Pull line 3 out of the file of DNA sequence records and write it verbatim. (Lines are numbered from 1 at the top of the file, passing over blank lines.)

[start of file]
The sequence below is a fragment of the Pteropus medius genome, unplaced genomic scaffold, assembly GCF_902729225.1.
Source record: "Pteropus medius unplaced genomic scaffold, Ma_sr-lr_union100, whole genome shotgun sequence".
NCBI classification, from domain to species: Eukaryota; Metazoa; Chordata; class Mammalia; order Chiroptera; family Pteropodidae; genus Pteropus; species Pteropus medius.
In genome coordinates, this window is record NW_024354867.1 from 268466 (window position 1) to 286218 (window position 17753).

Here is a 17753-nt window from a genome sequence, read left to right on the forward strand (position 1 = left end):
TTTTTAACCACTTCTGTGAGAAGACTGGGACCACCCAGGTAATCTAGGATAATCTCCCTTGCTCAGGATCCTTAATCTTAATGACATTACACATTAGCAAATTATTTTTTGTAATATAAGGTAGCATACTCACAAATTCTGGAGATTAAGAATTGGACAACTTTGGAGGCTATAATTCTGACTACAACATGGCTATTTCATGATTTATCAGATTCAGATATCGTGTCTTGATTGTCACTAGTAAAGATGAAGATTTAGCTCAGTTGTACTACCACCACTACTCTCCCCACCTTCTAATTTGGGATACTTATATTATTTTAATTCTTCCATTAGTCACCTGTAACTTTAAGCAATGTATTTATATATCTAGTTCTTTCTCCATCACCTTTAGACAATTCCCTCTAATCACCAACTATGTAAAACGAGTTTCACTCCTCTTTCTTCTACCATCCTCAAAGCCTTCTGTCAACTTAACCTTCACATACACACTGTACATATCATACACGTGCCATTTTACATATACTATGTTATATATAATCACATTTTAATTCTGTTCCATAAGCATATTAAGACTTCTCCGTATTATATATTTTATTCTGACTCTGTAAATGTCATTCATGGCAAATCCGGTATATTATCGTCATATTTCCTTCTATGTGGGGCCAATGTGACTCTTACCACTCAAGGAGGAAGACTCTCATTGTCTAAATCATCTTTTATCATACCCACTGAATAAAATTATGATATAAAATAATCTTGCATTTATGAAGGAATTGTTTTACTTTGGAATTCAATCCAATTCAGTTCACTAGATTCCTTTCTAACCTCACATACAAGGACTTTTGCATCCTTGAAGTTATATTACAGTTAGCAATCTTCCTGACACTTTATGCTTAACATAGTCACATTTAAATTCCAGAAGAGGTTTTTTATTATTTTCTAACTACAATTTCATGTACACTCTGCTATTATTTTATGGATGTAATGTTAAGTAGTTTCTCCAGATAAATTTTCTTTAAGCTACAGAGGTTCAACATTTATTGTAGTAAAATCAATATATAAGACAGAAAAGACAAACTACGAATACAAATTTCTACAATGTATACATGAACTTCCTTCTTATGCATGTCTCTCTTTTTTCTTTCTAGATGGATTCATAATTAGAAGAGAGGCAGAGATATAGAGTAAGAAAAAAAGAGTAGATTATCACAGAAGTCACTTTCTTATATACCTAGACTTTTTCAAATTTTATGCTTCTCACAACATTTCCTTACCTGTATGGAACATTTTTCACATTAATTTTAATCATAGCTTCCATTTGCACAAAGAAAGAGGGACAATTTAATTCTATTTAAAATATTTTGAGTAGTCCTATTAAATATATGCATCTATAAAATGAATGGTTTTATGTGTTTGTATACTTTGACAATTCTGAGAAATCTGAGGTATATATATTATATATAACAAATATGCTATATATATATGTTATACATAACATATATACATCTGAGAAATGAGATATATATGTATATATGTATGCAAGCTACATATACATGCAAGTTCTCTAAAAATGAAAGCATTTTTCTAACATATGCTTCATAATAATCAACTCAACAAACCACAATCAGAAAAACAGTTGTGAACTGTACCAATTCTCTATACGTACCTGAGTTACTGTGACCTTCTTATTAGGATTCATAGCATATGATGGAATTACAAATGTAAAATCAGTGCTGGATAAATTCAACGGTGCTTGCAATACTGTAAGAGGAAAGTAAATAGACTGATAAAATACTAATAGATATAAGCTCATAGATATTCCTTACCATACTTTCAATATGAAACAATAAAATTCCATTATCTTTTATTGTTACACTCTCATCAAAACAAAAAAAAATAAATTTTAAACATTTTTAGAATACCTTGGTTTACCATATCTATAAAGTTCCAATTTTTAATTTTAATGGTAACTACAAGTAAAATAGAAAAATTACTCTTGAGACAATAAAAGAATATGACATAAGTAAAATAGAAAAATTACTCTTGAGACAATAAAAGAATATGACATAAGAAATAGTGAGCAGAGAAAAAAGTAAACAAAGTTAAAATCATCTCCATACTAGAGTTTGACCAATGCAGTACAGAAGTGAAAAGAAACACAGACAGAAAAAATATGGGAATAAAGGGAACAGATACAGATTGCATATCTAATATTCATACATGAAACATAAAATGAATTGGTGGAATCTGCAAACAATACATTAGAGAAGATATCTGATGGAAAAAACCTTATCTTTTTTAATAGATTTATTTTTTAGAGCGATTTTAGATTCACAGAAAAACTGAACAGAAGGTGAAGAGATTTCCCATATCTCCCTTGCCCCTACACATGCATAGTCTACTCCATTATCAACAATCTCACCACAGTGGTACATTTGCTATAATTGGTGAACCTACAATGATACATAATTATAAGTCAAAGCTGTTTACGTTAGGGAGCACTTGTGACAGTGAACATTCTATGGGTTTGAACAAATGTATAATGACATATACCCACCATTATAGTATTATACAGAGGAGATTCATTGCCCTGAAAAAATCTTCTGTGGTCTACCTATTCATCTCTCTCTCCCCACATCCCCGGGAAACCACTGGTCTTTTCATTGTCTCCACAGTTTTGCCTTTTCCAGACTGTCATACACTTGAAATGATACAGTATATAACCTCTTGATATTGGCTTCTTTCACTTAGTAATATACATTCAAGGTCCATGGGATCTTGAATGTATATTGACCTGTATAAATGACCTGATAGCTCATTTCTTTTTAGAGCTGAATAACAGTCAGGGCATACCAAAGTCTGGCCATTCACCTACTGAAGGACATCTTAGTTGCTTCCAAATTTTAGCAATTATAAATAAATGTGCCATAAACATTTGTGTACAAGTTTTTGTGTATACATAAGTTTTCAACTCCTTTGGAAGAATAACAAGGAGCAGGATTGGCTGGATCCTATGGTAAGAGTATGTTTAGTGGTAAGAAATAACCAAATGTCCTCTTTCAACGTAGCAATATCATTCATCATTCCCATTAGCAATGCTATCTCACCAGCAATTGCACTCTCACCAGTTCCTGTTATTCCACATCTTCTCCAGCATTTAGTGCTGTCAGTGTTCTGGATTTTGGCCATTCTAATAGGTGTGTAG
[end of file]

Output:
NCBI classification, from domain to species: Eukaryota; Metazoa; Chordata; class Mammalia; order Chiroptera; family Pteropodidae; genus Pteropus; species Pteropus medius.